Almost the entire world has recently undergone a single fertility transformation, one from uncontrolled fertility to controlled fertility. This transformation began in the late eighteenth century in a few small villages in France and New England, and subsequently spread to every continent and almost every population in the world. Europe at this time exhibited both early and late marriage patterns, but uncontrolled fertility was the norm, a crucial part of a memeplex maintained by the Catholic Church and other institutions at the center of every community.

What caused this worldwide fertility transition? Why did it start where and when it did, and what were the mechanisms of its spread? Why did so many humans adopt fertility norms at odds with their own genetic fitness? And what made some societies immune? What follows is a theory for the timing, location, spread, and limits of the modern fertility transition, taking into account the cultural, economic, and reproductive histories of dozens of populations.’

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That link is quite good; thanks for the pointer.

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According to Greg Clark it was the UMC Yeomen farmers and small time merchants/craftsmen that had high eugenic fertility in Europe during the high Middle Ages into the pre-modern period.

These people were expected to earn their livings based on their efforts, not inheritance, and thus division of inheritance was not a big issue for big families.

The nobility by contrast owed their wealth to rent extraction via violent enforcement, and thus more kids meant more division of fixed rents. The UMC Yeomen farmers and small time merchants/craftsmen outbred the nobility.

Fertility problems can't be solved by the elite, they are too few in number. As goes your middle/UMC so goes your fertility. It's important whether they enjoy kids or see them as a burden.

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The reason for the lower fitness of aristocrats was their high homicide rate.

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When you make your money extracting rents via violence you tend to die violent deaths.

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Have we considered whether there's a correlation between number of children and the marginal utility of child labor? When I think about why my grandparents on my mom's side had 7 children the most likely explanation to me is that it's because they were [poor] farmers and more kids = more farmhands. Could higher income or higher GDP be masking either an increased cultural aversion to, diminished need for, or transition away from family businesses requiring child labor (or some combination of all of these) and thus have removed a major incentive for more children?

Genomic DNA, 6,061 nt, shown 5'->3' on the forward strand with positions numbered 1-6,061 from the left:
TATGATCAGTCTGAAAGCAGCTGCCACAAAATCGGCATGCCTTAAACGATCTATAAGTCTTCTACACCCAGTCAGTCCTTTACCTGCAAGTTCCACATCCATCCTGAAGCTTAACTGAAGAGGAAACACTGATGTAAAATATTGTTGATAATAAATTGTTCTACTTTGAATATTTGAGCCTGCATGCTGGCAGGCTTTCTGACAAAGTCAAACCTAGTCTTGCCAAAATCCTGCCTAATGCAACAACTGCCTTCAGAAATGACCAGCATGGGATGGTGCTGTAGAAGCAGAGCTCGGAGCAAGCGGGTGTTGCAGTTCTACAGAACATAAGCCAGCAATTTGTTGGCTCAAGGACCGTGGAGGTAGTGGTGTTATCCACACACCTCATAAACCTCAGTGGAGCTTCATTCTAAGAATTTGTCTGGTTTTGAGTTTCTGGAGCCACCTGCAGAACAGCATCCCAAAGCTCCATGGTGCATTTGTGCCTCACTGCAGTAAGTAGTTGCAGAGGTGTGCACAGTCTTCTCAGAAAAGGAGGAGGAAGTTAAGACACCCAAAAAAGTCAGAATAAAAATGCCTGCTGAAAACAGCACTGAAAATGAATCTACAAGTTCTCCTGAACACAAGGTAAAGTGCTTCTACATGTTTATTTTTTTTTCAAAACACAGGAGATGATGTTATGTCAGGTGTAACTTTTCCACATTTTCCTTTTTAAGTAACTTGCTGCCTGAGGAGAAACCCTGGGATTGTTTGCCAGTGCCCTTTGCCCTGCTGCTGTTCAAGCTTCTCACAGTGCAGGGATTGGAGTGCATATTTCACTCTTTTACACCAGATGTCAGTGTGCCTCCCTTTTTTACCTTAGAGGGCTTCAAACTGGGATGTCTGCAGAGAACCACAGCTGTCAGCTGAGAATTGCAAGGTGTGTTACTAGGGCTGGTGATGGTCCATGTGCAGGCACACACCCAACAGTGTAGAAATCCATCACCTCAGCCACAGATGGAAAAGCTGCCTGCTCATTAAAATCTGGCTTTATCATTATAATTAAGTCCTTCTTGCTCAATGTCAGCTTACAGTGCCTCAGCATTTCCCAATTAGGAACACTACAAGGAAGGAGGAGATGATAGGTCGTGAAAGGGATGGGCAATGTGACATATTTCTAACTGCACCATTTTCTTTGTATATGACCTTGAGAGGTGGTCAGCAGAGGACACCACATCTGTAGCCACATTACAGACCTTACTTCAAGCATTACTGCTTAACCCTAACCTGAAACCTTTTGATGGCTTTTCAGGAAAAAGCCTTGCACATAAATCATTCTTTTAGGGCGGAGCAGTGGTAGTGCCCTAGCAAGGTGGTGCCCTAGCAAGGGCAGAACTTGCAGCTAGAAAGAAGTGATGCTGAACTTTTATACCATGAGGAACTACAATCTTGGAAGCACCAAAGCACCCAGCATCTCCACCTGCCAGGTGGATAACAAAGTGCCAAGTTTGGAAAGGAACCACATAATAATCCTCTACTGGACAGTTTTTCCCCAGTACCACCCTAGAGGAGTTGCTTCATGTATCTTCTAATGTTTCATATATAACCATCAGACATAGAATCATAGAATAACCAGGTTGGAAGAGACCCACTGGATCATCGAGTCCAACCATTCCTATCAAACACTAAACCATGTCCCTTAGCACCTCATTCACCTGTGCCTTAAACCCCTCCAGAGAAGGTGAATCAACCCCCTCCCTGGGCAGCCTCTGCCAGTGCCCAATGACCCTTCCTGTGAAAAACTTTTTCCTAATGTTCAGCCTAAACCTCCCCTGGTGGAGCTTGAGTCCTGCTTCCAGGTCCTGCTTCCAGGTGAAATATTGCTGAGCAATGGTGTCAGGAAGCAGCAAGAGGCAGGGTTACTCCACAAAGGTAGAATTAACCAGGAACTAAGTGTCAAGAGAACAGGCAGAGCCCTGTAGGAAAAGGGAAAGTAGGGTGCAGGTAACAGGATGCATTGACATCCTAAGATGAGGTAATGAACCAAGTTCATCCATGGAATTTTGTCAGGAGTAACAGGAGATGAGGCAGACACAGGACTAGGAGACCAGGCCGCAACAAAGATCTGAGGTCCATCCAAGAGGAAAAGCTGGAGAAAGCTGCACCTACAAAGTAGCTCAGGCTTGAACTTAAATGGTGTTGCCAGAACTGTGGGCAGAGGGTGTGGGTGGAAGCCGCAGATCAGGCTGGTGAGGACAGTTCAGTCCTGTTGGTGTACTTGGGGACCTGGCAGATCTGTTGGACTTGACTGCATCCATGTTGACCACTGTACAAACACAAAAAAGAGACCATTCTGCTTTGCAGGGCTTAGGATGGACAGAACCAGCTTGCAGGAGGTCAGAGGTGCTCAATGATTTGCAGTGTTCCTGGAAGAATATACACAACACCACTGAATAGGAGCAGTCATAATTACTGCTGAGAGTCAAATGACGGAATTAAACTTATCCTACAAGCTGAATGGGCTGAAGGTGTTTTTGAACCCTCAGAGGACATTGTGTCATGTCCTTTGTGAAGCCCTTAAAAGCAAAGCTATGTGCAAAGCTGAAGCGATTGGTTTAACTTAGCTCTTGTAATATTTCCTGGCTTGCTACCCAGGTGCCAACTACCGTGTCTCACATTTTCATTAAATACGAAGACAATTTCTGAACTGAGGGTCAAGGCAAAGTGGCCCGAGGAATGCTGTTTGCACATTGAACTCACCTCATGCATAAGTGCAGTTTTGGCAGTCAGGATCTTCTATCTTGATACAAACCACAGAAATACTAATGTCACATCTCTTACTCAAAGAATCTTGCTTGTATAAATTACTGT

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> In this case, the evolved heuristic would be to go wild on fertility when you joined this highest status group. Seems like this could work.

Wait, does it? Who is in this highest-status very fertile group then? And wouldn't the "selection neglect" story then predict people would mostly imitate this group and try to be very fertile themselves?

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Building off of "more education/career == shorter fertility window for elites", it seems there is also a curse of optionality at play. Western social hierarchy has diversified into many ladders and it's tough to compare apples to apples when you're dealing with a Fortune 500 C-level versus an actor whose face is on every billboard spanning multiple continents or a senior government administrator. Not only is the mating pool of elites larger, it's harder to resolve the pecking order. This would also apply to non-elites, who - while less mobile - have a pseudo-mating pool via the internet and other mediums of sexual or status signaling.